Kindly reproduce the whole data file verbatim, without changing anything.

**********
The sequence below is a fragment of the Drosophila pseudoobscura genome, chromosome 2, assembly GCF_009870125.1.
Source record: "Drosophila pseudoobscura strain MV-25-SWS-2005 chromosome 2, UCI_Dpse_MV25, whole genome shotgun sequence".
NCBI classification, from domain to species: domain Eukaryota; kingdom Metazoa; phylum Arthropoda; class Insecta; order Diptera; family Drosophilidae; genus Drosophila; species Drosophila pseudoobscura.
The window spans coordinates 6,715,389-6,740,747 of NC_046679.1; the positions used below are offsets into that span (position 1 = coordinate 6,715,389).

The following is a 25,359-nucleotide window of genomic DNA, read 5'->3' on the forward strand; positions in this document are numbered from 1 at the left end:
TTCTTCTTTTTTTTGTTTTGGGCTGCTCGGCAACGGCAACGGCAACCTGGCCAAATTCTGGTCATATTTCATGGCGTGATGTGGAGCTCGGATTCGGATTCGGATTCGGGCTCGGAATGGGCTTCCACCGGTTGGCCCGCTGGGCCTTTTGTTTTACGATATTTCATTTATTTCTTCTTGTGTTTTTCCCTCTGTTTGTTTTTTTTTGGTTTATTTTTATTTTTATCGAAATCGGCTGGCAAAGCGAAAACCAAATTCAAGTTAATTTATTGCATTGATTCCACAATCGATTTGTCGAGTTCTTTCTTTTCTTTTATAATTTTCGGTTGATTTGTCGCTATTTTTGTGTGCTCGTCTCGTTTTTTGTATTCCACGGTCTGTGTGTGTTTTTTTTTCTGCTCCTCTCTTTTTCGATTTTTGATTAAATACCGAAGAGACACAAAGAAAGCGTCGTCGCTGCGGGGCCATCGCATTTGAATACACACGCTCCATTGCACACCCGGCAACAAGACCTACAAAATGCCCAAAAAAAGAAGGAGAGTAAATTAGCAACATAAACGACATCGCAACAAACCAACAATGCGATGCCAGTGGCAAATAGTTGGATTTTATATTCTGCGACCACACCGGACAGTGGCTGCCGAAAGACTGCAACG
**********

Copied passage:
The sequence below is a fragment of the Drosophila pseudoobscura genome, chromosome 2, assembly GCF_009870125.1.
Source record: "Drosophila pseudoobscura strain MV-25-SWS-2005 chromosome 2, UCI_Dpse_MV25, whole genome shotgun sequence".
NCBI classification, from domain to species: domain Eukaryota; kingdom Metazoa; phylum Arthropoda; class Insecta; order Diptera; family Drosophilidae; genus Drosophila; species Drosophila pseudoobscura.
The window spans coordinates 6,715,389-6,740,747 of NC_046679.1; the positions used below are offsets into that span (position 1 = coordinate 6,715,389).

The following is a 25,359-nucleotide window of genomic DNA, read 5'->3' on the forward strand; positions in this document are numbered from 1 at the left end:
TTCTTCTTTTTTTTGTTTTGGGCTGCTCGGCAACGGCAACGGCAACCTGGCCAAATTCTGGTCATATTTCATGGCGTGATGTGGAGCTCGGATTCGGATTCGGATTCGGGCTCGGAATGGGCTTCCACCGGTTGGCCCGCTGGGCCTTTTGTTTTACGATATTTCATTTATTTCTTCTTGTGTTTTTCCCTCTGTTTGTTTTTTTTTGGTTTATTTTTATTTTTATCGAAATCGGCTGGCAAAGCGAAAACCAAATTCAAGTTAATTTATTGCATTGATTCCACAATCGATTTGTCGAGTTCTTTCTTTTCTTTTATAATTTTCGGTTGATTTGTCGCTATTTTTGTGTGCTCGTCTCGTTTTTTGTATTCCACGGTCTGTGTGTGTTTTTTTTTCTGCTCCTCTCTTTTTCGATTTTTGATTAAATACCGAAGAGACACAAAGAAAGCGTCGTCGCTGCGGGGCCATCGCATTTGAATACACACGCTCCATTGCACACCCGGCAACAAGACCTACAAAATGCCCAAAAAAAGAAGGAGAGTAAATTAGCAACATAAACGACATCGCAACAAACCAACAATGCGATGCCAGTGGCAAATAGTTGGATTTTATATTCTGCGACCACACCGGACAGTGGCTGCCGAAAGACTGCAACG